The recipe will serve at least six. We had it on its own, but you could always add a crusty loaf and a green salad to feed more people. Choose a large heavy pot with a lid which will hold the chicken, with room around it for the vegetables and pasta. Mine is an oval Le Creuset casserole (from the 1970s, when orange was a very popular colour!) which can be used on the stove top as well as in the oven. Nigella uses dried tarragon, but as I have fresh in the garden at the moment I used that.


1 Tbs olive oil
1 whole chicken (1.5 – 1.7 kg)
3 large cloves garlic, finely chopped
2 leeks (the white part and some of the green) sliced
2 large carrots, cut into sticks
Finely grated rind and juice of 1 large lemon
2 Tbs fresh tarragon, chopped (or 2 tsp dried)
2 tsp salt
½ tsp dried chilli flakes (optional)
1L to 1.5L cold water
300g Risoni or other small pasta
6 Tbs chopped parsley
To serve:
Freshly grated Parmesan

Preheat oven to 180°C and prepare the vegetables. Heat the oil in a large heavy-based casserole with a lid. Dry chicken with paper towels and place in the pan, breast side down, for 3-5 minutes, or until nicely browned. Turn the chicken over and then add the garlic, lemon rind and juice, tarragon, salt and chilli flakes, if using, filling the space around the chicken. Add enough water to cover the vegetables, but not the browned chicken breast which should be left sticking out of the liquid. Turn up the heat to bring the liquid to the boil, then cover the casserole and place in the oven for an hour to an hour and a quarter, by which time the chicken will be cooked. Add the pasta, pushing it under the liquid and stirring it as best you can.

Cover and return to the oven for 15 minutes or until the pasta is cooked. Remove from the oven and leave to stand for 15 minutes before serving. Mix in some of the parsley and scatter the rest on top. Serve a bowl of grated Parmesan on the side.

Serves 6-8

Note: if you don’t have a casserole dish which can be used on the stove top, brown the chicken breast in a frying pan, then put it into the casserole with the remaining ingredients and add boiling water instead of cold.

Asparagus Risotto with Prosciutto

It’s asparagus season again and our dedicated patch is producing a couple of kilos or more a week. It’s like nothing you ever see in the shops. So chunky and flavoursome. We eat most of it steamed, with melted butter, sometimes with fresh herbs mixed through. Or cold with home made mayonnaise.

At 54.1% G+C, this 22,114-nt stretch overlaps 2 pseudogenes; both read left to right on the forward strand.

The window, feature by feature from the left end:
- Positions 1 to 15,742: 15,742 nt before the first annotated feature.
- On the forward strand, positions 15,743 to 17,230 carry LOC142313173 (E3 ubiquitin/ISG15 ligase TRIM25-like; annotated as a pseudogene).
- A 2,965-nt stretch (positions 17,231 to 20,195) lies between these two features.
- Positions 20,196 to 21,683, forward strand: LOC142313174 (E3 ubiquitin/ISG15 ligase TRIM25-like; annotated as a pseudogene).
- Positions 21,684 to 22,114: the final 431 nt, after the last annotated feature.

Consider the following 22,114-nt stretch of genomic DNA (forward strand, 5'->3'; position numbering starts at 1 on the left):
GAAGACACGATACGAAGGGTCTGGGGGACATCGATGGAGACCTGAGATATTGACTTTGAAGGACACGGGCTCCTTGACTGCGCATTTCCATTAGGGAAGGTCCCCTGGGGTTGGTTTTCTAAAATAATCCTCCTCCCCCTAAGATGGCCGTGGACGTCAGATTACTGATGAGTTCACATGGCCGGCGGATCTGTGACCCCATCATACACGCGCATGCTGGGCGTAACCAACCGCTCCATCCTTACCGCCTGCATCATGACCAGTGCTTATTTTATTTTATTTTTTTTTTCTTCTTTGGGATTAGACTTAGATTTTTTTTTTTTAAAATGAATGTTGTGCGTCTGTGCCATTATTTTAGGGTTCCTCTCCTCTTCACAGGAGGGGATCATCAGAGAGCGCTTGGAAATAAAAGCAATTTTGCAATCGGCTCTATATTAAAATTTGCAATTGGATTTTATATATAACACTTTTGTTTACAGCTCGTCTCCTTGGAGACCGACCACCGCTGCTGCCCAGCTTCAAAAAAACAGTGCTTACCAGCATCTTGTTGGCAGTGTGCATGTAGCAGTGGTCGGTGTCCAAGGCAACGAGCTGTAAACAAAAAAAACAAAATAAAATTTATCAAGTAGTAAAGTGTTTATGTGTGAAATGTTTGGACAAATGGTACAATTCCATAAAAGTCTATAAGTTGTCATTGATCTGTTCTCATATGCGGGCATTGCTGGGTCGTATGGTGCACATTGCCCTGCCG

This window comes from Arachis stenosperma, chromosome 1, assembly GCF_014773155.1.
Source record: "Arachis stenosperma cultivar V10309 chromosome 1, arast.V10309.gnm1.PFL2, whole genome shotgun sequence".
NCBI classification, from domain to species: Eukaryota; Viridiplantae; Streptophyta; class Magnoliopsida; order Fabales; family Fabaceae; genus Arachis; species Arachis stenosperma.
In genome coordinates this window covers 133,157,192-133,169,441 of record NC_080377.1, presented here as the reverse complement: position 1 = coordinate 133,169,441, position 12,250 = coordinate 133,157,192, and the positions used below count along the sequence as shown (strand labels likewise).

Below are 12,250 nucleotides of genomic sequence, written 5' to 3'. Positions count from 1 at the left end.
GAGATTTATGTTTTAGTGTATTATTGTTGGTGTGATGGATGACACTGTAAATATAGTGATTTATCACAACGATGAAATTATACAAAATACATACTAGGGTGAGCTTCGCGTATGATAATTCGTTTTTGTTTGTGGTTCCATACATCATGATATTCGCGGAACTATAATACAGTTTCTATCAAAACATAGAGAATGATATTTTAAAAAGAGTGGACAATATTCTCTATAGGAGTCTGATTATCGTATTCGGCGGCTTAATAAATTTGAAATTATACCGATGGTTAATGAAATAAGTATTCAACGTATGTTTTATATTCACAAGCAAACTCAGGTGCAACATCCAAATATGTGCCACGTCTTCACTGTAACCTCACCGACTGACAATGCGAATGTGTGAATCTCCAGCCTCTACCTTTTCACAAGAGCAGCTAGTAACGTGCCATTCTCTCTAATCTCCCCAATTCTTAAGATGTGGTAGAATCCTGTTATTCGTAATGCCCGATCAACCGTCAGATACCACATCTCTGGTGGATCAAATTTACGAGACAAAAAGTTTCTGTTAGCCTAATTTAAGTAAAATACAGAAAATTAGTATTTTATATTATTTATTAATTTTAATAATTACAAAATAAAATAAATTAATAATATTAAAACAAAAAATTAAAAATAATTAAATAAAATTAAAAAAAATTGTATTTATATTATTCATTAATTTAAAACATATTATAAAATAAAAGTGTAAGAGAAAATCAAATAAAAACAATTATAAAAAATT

I’m always on the look out for new ways to serve this wonderful vegetable, such as this delicious risotto.

50g butter
1 Tbs olive oil
1 large onion, finely chopped
250ml white wine
2 litres chicken or vegetable stock
A large bunch of asparagus (20-24 stems)
1 cup Arborio rice
Salt and freshly ground black pepper to taste
1 cup grated Parmesan cheese
To garnish:
6 thin slices prosciutto
Extra virgin olive oil (optional)

Place half the butter and oil in a heavy-based pan over low heat. Add the onion and cook very gently for 15 minutes, stirring from time to time, until cooked but not coloured. Meanwhile trim off the tough ends from the asparagus. Choose 12 nice stems and trim them a bit shorter. Blanch them for 3 minutes in boiling salted water then refresh in cold water and dry on paper towels.

Cut the rest of the asparagus into bite sized pieces. When the onion is cooked add the wine, rice and chopped asparagus and cook, stirring, for a couple of minutes. Gradually add the stock, a cup or so at a time, adding more as it’s absorbed into the rice. When the rice is al dente (you may not need all the stock) add half the grated parmesan and the remaining butter and turn off the heat. The risotto should be slightly wet. Season to taste then cover and stand for 5 minutes.

Serve on six individual serving plates and top with remaining parmesan. Garnish each plate with two of the blanched asparagus spears, a slice of prosciutto and, if liked, a drizzle of oil.

Serves 6 as a starter or 3 as a main

Pumpkin and Leek Frittata

Frittata is a quiche without the pastry. Delicious straight out of the oven and leftovers make a tasty lunch the following day.

1 kg butternut pumpkin, peeled and cut into 2cm cubes
2-3 leeks depending on size, white part only, sliced
6-8 cloves garlic, chopped
1 Tbs fresh chopped thyme
1/3 cup olive oil
Salt and freshly ground black pepper to taste
8 eggs
1½ cups cream
½ cup grated parmesan
1 cup ricotta or cream cheese (optional)
Chopped parsley to garnish

Preheat oven to 220°C. Place pumpkin, leeks, garlic, thyme, oil, salt and pepper in a bowl and mix well. Spread out on a shallow baking tray lined with baking paper. Bake for 25-30 mins or until cooked and starting to brown. Meanwhile whisk eggs, cream and parmesan in a bowl and season.

Tip vegetable mixture into a non-stick frying pan with an oven-proof handle. Choose one measuring about 28cm in diameter. Pour the egg and cream mixture evenly over the vegetables, then if using put blobs of ricotta or cream cheese all over.

Bake for 25 minutes or until puffed and golden. Garnish with parsley.

Serves 4-6

Chargrilled Zucchini with Avocado Hummus

I recently spent a few days in hospital. As I ate the unimaginative, tasteless hospital food I watched the SBS food channel and made notes. This is one of the delicious recipes I wrote down which we had for lunch today. Why can’t hospitals do better?

6 zucchini (about 1kg) halved lengthwise
1 clove garlic, crushed
Finely grated zest and juice 1 lemon
3 Tbs extra virgin olive oil
Salt and freshly ground black pepper, to taste
½ tsp dried chilli flakes
3 Tbs dukkah
Lemon wedges, chopped parsley and olive oil, to serve
Avocado Hummus:
2 ripe avocados
½ cup tahini
1 clove garlic, crushed
Finely grated zest and juice 1 lemon
3 Tbs extra virgin olive oil
Salt and freshly ground black pepper, to taste

For the Hummus, place all ingredients in food processor and process until smooth and creamy, stopping halfway to scrape down the sides. Heat a large chargrill until hot and cook the zucchini halves, without oil, for 3 minutes each side, or until charred and cooked through.

While zucchini is cooking mix garlic, lemon zest and juice, oil and seasoning in a large bowl. Add the cooked zucchini halves and toss gently. Pile onto a serving platter and scatter with the parsley. Finish with dollops of avocado hummus, a sprinkling of dukkah, a drizzle of olive oil and the lemon wedges. If liked make half the recipe which serves 2.

Serves 4